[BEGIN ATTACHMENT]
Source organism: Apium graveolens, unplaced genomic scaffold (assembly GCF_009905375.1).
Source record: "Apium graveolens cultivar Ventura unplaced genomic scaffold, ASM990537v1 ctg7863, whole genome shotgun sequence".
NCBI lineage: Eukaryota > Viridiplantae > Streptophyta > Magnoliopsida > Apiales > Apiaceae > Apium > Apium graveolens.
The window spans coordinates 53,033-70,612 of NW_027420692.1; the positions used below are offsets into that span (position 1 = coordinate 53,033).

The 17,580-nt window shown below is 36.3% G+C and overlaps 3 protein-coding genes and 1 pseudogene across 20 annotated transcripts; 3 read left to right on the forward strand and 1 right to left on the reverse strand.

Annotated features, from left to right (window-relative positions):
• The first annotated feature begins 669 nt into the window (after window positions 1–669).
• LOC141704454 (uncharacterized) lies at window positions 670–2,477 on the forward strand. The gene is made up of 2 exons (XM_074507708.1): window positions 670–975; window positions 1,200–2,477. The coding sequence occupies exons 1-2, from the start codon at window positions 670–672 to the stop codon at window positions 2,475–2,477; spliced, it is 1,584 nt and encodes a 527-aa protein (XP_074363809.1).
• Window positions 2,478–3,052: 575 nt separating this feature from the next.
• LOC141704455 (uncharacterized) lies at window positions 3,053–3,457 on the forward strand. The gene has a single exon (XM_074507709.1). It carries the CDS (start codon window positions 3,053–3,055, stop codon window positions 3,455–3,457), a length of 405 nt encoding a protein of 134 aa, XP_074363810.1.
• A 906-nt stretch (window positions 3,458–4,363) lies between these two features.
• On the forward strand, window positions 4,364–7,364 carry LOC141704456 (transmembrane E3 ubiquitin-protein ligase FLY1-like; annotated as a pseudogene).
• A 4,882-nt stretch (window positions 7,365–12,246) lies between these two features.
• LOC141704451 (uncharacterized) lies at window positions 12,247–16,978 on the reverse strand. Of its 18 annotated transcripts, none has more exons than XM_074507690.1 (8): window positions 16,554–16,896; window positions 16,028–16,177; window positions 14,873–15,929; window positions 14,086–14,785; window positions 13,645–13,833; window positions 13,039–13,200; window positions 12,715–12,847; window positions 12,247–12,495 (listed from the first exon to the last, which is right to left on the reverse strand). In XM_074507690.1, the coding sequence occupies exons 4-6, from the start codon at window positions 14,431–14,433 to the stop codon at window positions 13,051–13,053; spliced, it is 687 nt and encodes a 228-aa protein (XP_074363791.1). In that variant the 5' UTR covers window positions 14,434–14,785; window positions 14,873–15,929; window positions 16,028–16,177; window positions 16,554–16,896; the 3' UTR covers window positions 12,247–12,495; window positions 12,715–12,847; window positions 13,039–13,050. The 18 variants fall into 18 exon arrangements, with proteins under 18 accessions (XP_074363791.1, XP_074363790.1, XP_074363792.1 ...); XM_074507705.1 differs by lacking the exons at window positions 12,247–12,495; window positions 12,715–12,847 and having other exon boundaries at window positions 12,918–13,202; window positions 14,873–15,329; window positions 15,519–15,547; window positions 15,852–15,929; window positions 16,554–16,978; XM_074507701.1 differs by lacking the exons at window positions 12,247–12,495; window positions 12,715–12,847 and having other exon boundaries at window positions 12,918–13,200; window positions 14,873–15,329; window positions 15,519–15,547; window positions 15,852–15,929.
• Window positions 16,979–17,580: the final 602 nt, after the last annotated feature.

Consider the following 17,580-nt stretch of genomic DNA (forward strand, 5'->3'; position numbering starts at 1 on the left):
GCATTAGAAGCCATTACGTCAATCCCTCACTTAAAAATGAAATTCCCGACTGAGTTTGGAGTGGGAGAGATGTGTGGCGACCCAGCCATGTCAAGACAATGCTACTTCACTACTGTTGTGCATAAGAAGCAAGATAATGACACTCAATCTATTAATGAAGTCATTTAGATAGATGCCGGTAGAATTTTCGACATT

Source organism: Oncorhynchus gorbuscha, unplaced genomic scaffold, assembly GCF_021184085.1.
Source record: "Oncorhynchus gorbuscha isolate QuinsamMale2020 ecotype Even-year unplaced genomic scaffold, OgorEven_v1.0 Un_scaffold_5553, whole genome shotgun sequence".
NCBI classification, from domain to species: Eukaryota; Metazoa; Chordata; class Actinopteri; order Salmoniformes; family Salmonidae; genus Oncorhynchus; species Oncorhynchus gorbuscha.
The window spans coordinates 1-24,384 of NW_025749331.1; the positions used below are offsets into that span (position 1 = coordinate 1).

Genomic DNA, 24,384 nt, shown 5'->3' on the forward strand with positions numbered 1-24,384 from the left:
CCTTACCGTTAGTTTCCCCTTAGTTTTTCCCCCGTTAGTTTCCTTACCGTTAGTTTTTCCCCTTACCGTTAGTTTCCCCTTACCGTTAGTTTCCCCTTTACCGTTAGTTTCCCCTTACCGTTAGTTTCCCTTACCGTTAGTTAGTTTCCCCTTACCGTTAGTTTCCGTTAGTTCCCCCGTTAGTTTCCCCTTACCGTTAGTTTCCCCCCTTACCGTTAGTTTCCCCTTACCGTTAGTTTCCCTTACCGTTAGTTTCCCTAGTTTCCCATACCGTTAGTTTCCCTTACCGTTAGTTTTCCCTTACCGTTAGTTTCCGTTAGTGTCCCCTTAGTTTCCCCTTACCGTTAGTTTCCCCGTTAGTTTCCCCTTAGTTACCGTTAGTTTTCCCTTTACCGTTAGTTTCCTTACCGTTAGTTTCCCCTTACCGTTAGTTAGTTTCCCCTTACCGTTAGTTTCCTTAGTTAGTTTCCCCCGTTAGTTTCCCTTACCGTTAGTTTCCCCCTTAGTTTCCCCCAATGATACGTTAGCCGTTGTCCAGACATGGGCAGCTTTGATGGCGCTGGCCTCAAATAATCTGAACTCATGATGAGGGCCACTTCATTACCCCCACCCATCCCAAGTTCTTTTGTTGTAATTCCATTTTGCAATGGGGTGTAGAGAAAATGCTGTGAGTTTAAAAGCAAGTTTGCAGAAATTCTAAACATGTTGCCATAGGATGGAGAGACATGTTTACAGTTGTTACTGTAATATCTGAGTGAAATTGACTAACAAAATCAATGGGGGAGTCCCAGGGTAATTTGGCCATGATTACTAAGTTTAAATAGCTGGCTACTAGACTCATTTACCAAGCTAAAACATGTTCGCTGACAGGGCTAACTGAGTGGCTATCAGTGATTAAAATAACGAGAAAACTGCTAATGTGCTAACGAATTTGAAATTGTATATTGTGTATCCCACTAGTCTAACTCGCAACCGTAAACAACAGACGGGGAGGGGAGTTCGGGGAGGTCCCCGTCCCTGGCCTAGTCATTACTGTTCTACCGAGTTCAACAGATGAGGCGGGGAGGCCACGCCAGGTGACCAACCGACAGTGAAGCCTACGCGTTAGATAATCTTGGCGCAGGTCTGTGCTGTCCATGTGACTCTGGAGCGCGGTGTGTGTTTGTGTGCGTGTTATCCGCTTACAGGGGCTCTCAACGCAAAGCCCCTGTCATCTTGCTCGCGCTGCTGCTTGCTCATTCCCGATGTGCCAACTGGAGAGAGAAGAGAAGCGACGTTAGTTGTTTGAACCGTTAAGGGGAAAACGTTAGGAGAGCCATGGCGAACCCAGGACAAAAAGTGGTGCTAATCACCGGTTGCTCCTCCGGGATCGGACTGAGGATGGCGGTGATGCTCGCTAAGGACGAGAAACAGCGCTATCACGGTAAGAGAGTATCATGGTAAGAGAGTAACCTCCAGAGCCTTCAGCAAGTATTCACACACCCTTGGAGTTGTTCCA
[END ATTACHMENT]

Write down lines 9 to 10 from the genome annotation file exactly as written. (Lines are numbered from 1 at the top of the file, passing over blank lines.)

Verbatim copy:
• Window positions 2,478–3,052: 575 nt separating this feature from the next.
• LOC141704455 (uncharacterized) lies at window positions 3,053–3,457 on the forward strand. The gene has a single exon (XM_074507709.1). It carries the CDS (start codon window positions 3,053–3,055, stop codon window positions 3,455–3,457), a length of 405 nt encoding a protein of 134 aa, XP_074363810.1.